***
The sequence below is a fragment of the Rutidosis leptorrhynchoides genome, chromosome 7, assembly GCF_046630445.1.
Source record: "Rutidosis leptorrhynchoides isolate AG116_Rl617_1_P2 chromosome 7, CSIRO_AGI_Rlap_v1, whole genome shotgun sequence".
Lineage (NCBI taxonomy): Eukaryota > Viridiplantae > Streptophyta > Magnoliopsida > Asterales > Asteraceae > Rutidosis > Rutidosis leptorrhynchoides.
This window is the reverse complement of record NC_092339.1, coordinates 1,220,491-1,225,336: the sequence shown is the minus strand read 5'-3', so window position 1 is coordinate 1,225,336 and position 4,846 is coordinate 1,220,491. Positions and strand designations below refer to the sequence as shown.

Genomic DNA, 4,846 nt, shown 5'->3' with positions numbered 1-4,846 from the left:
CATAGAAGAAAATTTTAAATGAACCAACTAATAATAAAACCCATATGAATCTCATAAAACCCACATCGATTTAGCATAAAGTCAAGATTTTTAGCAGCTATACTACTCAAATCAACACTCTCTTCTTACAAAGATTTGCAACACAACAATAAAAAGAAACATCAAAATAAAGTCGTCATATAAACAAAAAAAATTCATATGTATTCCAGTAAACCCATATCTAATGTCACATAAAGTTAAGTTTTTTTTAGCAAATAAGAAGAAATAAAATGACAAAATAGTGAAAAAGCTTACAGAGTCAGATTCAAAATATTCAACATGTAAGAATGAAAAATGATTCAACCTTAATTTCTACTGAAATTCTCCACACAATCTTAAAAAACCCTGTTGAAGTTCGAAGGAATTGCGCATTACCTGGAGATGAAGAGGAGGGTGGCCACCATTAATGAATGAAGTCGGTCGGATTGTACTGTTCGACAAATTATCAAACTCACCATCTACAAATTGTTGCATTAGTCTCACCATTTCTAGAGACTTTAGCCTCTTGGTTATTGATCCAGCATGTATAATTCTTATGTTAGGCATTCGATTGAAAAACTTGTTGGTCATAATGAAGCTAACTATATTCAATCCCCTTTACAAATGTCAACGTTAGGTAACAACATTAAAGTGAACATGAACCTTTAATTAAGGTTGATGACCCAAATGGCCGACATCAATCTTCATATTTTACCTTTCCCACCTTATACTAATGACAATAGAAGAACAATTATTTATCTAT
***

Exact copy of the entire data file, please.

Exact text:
The sequence below is a fragment of the Rutidosis leptorrhynchoides genome, chromosome 7, assembly GCF_046630445.1.
Source record: "Rutidosis leptorrhynchoides isolate AG116_Rl617_1_P2 chromosome 7, CSIRO_AGI_Rlap_v1, whole genome shotgun sequence".
Lineage (NCBI taxonomy): Eukaryota > Viridiplantae > Streptophyta > Magnoliopsida > Asterales > Asteraceae > Rutidosis > Rutidosis leptorrhynchoides.
This window is the reverse complement of record NC_092339.1, coordinates 1,220,491-1,225,336: the sequence shown is the minus strand read 5'-3', so window position 1 is coordinate 1,225,336 and position 4,846 is coordinate 1,220,491. Positions and strand designations below refer to the sequence as shown.

Genomic DNA, 4,846 nt, shown 5'->3' with positions numbered 1-4,846 from the left:
CATAGAAGAAAATTTTAAATGAACCAACTAATAATAAAACCCATATGAATCTCATAAAACCCACATCGATTTAGCATAAAGTCAAGATTTTTAGCAGCTATACTACTCAAATCAACACTCTCTTCTTACAAAGATTTGCAACACAACAATAAAAAGAAACATCAAAATAAAGTCGTCATATAAACAAAAAAAATTCATATGTATTCCAGTAAACCCATATCTAATGTCACATAAAGTTAAGTTTTTTTTAGCAAATAAGAAGAAATAAAATGACAAAATAGTGAAAAAGCTTACAGAGTCAGATTCAAAATATTCAACATGTAAGAATGAAAAATGATTCAACCTTAATTTCTACTGAAATTCTCCACACAATCTTAAAAAACCCTGTTGAAGTTCGAAGGAATTGCGCATTACCTGGAGATGAAGAGGAGGGTGGCCACCATTAATGAATGAAGTCGGTCGGATTGTACTGTTCGACAAATTATCAAACTCACCATCTACAAATTGTTGCATTAGTCTCACCATTTCTAGAGACTTTAGCCTCTTGGTTATTGATCCAGCATGTATAATTCTTATGTTAGGCATTCGATTGAAAAACTTGTTGGTCATAATGAAGCTAACTATATTCAATCCCCTTTACAAATGTCAACGTTAGGTAACAACATTAAAGTGAACATGAACCTTTAATTAAGGTTGATGACCCAAATGGCCGACATCAATCTTCATATTTTACCTTTCCCACCTTATACTAATGACAATAGAAGAACAATTATTTATCTAT